Mothers and Teachers

(Note:  This is a true story.  Details spared and names changed to protect privacy.)

 

Mrs. B writes to DaVinci’s Classroom.  Her second grade son, Rob, is disinterested in school after loving school up to now.  His teachers report disruptive behavior, particularly in art class.  Rob observes school policies enforced for some of the children, but not all of the children.   “It’s unfair,” complains Rob.

 

After talking with Rob, Mrs. B believes his complaints legitimate and plans to confront administration.   What should her next step be?

 

DaVinci’s Classroom’s Tips

Communication is key: please remember to talk with the teacher first, before going to adminstration.

 

Home Work

1.      This is a marvelous opportunity to share one of life’s lessons—life is not fair.   Use respectful and age-appropriate dialogue to discuss this concept to help Rob understand.

 

2.  Continue the conversation to gather objective information.  As Rob talks, write his questions down. 

 

3.  Mirroring is an effective strategy, which may resolve the problem

     sometimes people need to talk and be heard.  Mirror everything Rob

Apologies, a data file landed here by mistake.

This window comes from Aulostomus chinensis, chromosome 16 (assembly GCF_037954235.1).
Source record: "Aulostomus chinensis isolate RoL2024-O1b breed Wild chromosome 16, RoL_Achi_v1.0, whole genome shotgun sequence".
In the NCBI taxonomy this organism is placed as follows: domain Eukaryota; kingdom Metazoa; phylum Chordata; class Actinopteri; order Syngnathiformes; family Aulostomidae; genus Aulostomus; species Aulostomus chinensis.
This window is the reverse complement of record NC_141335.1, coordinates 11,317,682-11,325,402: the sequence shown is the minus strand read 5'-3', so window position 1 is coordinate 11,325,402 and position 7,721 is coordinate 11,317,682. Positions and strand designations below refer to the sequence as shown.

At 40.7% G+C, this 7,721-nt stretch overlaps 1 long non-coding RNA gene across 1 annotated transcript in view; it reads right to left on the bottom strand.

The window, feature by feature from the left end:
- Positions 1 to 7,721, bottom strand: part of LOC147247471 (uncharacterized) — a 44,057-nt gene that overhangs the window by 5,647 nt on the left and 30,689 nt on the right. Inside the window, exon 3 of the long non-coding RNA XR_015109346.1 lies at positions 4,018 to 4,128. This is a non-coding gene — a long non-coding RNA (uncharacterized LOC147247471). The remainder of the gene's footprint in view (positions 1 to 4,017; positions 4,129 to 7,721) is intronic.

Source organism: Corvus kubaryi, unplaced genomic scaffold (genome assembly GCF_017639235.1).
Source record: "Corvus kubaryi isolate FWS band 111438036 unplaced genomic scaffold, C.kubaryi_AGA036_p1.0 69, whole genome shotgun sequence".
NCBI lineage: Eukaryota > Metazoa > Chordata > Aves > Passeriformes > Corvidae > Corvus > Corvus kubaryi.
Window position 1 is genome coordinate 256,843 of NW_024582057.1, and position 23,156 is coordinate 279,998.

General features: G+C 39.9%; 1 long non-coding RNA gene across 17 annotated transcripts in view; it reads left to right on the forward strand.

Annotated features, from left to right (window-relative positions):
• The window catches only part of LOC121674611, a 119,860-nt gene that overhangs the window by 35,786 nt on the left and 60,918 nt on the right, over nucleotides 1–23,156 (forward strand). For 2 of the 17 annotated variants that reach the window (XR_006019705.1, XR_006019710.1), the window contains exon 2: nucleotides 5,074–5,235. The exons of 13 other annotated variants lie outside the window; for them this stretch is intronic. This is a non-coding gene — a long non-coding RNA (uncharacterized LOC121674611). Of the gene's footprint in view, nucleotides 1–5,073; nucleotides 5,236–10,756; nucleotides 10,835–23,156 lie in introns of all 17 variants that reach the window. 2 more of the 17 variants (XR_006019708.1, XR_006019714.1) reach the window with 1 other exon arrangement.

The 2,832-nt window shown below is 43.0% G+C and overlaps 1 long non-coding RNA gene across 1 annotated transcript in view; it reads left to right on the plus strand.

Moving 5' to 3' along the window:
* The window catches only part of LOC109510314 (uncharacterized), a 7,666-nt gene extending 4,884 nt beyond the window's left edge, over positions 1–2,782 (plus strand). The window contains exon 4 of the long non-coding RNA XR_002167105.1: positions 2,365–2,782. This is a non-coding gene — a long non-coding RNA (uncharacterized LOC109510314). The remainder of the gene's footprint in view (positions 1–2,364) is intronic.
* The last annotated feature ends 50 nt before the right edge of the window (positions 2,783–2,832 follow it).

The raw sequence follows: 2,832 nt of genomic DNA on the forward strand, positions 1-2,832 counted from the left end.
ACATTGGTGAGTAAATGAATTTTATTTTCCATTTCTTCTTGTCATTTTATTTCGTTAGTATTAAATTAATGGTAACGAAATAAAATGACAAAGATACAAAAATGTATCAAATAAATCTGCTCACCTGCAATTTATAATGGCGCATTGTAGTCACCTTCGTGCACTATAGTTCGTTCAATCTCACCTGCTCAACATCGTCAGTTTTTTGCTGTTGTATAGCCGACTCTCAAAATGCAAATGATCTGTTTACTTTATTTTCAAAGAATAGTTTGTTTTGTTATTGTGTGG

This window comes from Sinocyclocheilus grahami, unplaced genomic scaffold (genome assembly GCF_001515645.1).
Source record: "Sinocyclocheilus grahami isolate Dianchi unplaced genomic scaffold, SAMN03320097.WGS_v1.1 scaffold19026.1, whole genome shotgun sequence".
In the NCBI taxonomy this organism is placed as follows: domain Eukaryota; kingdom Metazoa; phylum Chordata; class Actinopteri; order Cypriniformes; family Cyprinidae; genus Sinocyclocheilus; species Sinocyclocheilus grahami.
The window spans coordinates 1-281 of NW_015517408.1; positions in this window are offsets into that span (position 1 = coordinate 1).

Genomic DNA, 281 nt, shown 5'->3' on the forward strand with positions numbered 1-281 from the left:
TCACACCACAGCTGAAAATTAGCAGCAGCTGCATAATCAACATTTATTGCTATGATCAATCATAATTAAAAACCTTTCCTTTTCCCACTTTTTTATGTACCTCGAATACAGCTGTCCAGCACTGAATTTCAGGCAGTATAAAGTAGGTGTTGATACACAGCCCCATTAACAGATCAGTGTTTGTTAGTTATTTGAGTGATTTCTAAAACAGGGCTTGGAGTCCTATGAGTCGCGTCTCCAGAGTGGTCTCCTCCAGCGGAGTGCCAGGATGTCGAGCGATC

says by repeating his words. 

 

4.   Gently and firmly go over your expectations:  respect adults, obey school rules. 

 

School Work

   5.   If necessary, arrange a meeting with the teacher(s) and include Rob. Approach the meeting with a positive attitude.  During the meeting, allow Rob to lead the discussion using the questions written at home.   Be sure to prepare Rob for the meeting—“I want you to ask the questions, so we can understand what is happening.”   Often, this communication clarifies circumstances and the problem resolves.

 

6.   One more suggestion:  Attend school with Rob especially during art class if the disruptive behavior continues.  Your attention to Rob may settle everything. 

 

This is a starting point.  If handled well, Rob benefits by witnessing adults communicate maturely. 

 

TEACHERS:  If you would like to quote these tips in a newsletter, website, or blog please contact DaVinci’s Classroom for permission.

I’ll say, “Yes,”  as long as you list the blog and author.

Thanks, terri@devokids.com

 

secretary_type_aafun6d7a_m Altered Art Fun

 

 

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